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Behavioural Finance

When to fold... 

This is a partial excerpt from "When to sell your stocks" from The Economist. It is posted for the purpose of educating our subscribers. This page, aptly titled Behavioural Finance, is here as our observation is our personal tendencies often have a bigger impact on how an investment is handled than the market itself.  Some of what we thought were key points are highlighted (in red). 

Watch professionals play poker, and one of the first things to strike you is how often they fold when the game has barely begun. Rounds of Texas Hold’em, a popular variant, start with each player being dealt two cards and then deciding whether to bet on them. Amateurs are more likely to proceed than not, while pros fold immediately up to 85% of the time. Naturally this does not mean that high-stakes casinos are frequented by the timid. It is simply that most hands are too likely to lose to be worth betting on, and the pros are better at judging when this is the case.

Investors usually dislike gambling comparisons. Yet at a recent conference held by Norges Bank Investment Management, which oversees Norway’s oil fund of $1.6trn, a packed hall sought to learn from a former poker pro. Annie Duke was there to talk about quitting decisions, a topic on which she wrote the book (“Quit: The Power of Knowing When to Walk Away”). Ms Duke argued that many factors stack the deck against people considering quitting, pushing them to act irrationally. That applies to poker players wondering whether or not to fold—and also to investors considering whether to exit a position.

Selling out of a position is much harder to do well than buying into it. To see why, start with some now-famous biases popularised by Daniel Kahneman and Amos Tversky, two giants of behavioural science on whose work Ms Duke draws. People hate losses a lot more than they enjoy equivalent gains (“loss aversion”) but reserve a special loathing for crystallising a certain loss, even if the probable alternative is a greater one (“sure-loss aversion”). They also value things they own more than identical things they do not (the “endowment effect”). All this makes closing a losing position an absolute wrench. Already smarting from a paper loss, you must turn it into a certain one, while also letting go of an asset you value more than you would any equivalent alternative.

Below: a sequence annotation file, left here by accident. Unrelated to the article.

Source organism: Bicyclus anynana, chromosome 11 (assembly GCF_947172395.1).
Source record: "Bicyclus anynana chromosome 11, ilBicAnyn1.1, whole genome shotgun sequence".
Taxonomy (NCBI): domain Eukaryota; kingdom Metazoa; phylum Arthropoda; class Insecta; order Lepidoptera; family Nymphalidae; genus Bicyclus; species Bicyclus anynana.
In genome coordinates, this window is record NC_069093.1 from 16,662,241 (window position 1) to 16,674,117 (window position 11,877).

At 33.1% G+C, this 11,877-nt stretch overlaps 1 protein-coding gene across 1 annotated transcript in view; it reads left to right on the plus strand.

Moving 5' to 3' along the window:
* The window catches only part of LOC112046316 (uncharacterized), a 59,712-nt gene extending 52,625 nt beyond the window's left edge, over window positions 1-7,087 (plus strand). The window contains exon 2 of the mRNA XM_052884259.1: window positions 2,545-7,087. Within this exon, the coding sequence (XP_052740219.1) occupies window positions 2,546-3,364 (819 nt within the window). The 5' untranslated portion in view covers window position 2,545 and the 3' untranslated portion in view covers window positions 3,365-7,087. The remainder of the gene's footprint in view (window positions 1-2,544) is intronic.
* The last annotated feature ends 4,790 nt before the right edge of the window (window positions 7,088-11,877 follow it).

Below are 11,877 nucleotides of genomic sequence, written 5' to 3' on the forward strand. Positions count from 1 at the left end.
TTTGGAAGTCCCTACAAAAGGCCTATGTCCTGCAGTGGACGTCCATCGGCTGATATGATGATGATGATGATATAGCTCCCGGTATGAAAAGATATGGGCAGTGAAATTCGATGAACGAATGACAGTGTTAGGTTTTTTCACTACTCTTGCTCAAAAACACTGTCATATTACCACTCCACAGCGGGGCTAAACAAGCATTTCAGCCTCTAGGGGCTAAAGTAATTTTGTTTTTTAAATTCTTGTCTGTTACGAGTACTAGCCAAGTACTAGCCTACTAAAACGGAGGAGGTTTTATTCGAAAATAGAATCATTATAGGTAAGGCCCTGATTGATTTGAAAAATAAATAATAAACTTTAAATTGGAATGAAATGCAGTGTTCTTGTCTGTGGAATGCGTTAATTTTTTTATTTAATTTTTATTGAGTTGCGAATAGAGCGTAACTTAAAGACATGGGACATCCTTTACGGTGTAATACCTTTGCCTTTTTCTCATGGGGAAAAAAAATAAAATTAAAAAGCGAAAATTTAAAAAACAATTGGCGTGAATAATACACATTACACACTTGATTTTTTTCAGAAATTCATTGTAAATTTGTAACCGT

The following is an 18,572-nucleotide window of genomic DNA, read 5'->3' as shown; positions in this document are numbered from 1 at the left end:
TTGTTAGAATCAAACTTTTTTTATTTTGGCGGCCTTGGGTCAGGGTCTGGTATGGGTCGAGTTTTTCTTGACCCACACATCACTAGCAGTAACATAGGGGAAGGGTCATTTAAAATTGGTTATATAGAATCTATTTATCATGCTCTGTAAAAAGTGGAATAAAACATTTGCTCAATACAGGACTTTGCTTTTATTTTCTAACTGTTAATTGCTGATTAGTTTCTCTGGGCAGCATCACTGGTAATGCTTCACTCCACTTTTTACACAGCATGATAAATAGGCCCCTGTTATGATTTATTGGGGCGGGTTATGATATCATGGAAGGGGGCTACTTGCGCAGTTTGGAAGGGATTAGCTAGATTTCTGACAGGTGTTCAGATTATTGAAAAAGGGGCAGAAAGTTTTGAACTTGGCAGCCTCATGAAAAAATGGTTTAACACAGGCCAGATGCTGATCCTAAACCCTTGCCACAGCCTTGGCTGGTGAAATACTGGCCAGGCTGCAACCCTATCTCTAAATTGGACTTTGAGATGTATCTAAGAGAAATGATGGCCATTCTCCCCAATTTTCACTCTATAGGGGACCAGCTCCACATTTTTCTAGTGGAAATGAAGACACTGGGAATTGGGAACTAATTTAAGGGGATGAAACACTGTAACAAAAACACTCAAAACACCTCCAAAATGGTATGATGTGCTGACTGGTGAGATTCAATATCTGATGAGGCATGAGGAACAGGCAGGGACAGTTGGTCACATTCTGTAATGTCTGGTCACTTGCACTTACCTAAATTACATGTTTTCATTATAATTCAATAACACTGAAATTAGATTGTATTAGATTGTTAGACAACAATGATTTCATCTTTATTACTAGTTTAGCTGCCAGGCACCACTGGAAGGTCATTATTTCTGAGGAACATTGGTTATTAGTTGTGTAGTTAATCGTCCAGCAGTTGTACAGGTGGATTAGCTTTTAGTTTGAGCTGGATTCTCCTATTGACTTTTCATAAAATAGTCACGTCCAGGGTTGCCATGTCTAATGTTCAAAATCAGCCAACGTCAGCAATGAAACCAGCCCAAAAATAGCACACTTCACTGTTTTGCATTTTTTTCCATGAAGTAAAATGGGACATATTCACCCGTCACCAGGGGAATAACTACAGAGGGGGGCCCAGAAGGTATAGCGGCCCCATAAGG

Small wonder retail traders are bad at this. Alex Imas of the University of Chicago has studied the behaviour of those who set take-gain and stop-loss orders when they enter a trade. Although these are supposed to neuter harmful biases by exiting the position if a specified profit or loss is reached, Mr Imas found that few investors reached their take-gain orders, having already sold manually rather than risk their profits disappearing. Meanwhile, they tended to cancel and blow through their stop-losses, preferring to keep gambling rather than take a certain hit.

Are the pros any better? Only up to a point. Last year Mr Imas and colleagues published a paper on the buying and selling choices of 783 institutional portfolios with an average value of $573m. Their managers were good at buying: the average purchase, a year later, had beaten the broader market by 1.2 percentage points. But they would have been better off throwing darts at the wall to select which positions to exit. After a year, sales led to an average of 0.8 percentage points of forgone profit compared with a counterfactual in which the fund selected a random asset to sell instead.

Unlike retail traders, the pros were not clinging on to losers. Yet neither were they making selling decisions analogously to how they make buying ones: by choosing the asset adding the least to their risk-adjusted return and offloading it. Instead they used a simpler heuristic, disproportionately selecting positions where relative performance had been very bad or good, and exiting those. As a result, they were throwing away two-thirds of the excess returns their skilful buying had won them.

Reprinted from The Economist. 


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